Who are the experts

picture of a library

These are certainly strange times we are living in. None of us will ever forget what’s happening and we will all retell stories for the rest of our days. Many of us asked “tell me about the depression grandma”, similar questions will be asked of us someday.

The whirlwind of confusion and chaos got me thinking about advice and who we listen to. Most of us know a staggering number of people who are apparently experts in immunology. I have no intention of talking about the politics of the current times, goodness knows nobody in their right mind should care what I think. What all this does have me pondering is what are experts and how can we decide who we should listen to?

So I’ve been thinking a lot about “experts” lately. Especially in the context of security. There have been a ton of expert opinions on how to work from home, and how to avoid getting scammed, which video conferencing software is the best (or worst). There are experts everywhere, but which ones should we listen to? I’m not an expert in anything, but there are some topics I know enough about to question some of these “experts”.

It seems like everyone has something to say about almost everything these days. It feels a bit like the market outside the train station. Whatever you need, someone is selling it, but you better buy it fast because everyone else also wants one!

I have a tweet from a few weeks ago when I really started to think about all this, I called it “distance to the work”

The basic idea is if someone is trying to post themselves as an expert on a topic, how close are actually to the topic. One of my favorite examples is when I see talks about DevSecOps. I’ve known people who have given DevSecOps talks that have never been developers or system administrators or worked in the field of security. In my mind you aren’t qualified to impart knowledge you don’t have. There are certain ideas they can grasp and understand, but part of being an expert at something is having done it, often for a long time. Would you let someone operate on you because they thought about the problem really hard and decided they are now a surgeon? Of course not!

So this brings to a place where we have to start deciding who we should be listening to. I like to break people up into a few groups in my mind when deciding if they should be listened to.

  1. Have they ever done actual work in this space?
  2. Do they have a history of doing work in this space, but aren’t currently?
  3. Are they doing work in this space now?

It’s not hard to see where I’m going with this. I think we all know people who fall into every group. It’s very related to my distance to the work idea. If someone has never done the work, I’m not going to consider them an expert. One the poster children for this is whenever someone titles themselves a “thought leader”. That’s usually double speak for “I have no idea what I’m doing but I have very nice clothes and speak very well”. For a number of these people, their primary skill is speaking well, so they can sound smart, but they can’t fool the real experts.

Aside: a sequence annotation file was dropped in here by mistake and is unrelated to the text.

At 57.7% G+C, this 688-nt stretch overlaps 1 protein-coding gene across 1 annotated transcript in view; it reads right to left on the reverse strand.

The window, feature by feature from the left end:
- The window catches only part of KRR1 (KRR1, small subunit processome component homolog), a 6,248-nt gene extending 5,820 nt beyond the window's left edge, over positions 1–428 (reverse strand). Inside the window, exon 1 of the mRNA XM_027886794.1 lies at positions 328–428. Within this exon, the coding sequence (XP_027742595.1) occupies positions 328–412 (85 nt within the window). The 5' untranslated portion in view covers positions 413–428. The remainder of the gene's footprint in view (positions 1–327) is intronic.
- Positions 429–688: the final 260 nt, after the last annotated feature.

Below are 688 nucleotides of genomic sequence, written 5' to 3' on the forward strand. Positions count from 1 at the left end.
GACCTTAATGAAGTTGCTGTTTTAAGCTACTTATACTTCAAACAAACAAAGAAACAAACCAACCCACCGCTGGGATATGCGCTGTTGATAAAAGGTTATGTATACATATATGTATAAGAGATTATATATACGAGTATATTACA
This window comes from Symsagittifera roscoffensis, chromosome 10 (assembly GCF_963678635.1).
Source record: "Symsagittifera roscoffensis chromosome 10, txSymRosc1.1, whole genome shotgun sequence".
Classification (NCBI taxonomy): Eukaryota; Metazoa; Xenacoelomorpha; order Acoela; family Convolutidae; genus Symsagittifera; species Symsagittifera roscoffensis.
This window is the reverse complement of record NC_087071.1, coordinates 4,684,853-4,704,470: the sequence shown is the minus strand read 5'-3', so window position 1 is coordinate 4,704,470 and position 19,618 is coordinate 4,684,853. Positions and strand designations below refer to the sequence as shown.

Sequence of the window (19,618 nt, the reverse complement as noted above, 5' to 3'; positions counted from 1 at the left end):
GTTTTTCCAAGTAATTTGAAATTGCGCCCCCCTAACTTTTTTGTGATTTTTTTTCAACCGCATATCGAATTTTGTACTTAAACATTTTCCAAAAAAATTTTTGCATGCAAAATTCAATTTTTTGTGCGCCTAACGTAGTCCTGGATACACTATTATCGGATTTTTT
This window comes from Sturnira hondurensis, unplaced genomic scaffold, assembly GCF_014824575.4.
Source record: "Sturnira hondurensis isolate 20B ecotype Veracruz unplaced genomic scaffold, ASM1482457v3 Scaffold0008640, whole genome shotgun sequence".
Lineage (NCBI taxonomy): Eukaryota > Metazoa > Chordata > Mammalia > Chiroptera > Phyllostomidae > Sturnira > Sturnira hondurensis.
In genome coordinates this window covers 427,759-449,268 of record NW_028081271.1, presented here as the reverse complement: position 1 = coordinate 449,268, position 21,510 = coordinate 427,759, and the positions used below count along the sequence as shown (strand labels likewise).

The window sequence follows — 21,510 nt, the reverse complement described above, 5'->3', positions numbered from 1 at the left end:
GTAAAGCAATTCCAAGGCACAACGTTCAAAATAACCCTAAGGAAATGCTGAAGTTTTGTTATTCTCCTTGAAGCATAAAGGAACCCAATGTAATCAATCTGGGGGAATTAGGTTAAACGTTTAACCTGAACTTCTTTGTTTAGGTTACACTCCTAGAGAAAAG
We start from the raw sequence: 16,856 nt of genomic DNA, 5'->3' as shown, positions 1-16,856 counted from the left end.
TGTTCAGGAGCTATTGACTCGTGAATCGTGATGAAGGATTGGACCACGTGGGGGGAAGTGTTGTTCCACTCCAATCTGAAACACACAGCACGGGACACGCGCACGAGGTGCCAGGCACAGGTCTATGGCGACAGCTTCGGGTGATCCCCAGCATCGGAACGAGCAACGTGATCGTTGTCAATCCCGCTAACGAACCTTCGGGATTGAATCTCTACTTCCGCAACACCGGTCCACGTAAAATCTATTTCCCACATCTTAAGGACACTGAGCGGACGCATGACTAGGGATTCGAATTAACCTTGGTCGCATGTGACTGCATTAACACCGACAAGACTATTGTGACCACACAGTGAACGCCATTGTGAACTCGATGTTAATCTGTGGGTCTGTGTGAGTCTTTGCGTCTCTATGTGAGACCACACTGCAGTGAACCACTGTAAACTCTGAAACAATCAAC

There are also groups of people who did a lot of work in a space long ago, but aren’t very active now. An easy example here would be the Apollo astronauts. Are these people experts on going to the moon? Yes. Are they experts on space? Yes. Would I trust them to help build a modern day rocket? Probably not.

There are plenty of parallels here in any industry. There are plenty of people who did amazing things a decade ago, but if you look at what they’ve done recently, a resume of “talking about the awesome thing I did a decade ago” doesn’t make them an expert on modern day problems. Look at what people are doing now, not what they did.

And lastly we have our group of people who are actual doing the work. These are the people who are making a real difference every day. Many of these people rarely talk about what they do, many don’t have time because they’re busy working. I find there are two challenges when trying to listen to the people doing the real work.

Firstly, they’re usually drown out by other making more noise. If your job is getting attention, your incentive is, well, getting attention. When your job is doing technical tasks, you’re not going to fight for attention. This means it’s up to us as the listener to decide who is full of gas and who can teach us new things. It’s a really hard problem.

The second problem is finding the people doing the work. They aren’t going to a lot of conferences. They’re usually not publishing blog articles 😎. You won’t find them on social media with millions of followers. A lot actively avoid attention for a variety of reasons. Some don’t have time, some got burnt and don’t want to stick their neck out, some just don’t want to talk to anyone else. The reason is unimportant, it is what it is.

I could end this one with some nonsense about getting outside your comfort zone and making more effort to encourage other to talk about what they’re doing, but I don’t want to. If people don’t want to give talks and write blogs, great, I’m tired of seeing an industry that bases success on how many conferences you attend each year. My suggestion this time is to just look around. You are working with people who are making a real difference. Find them. Talk to them (don’t be a pest). Go learn something new.

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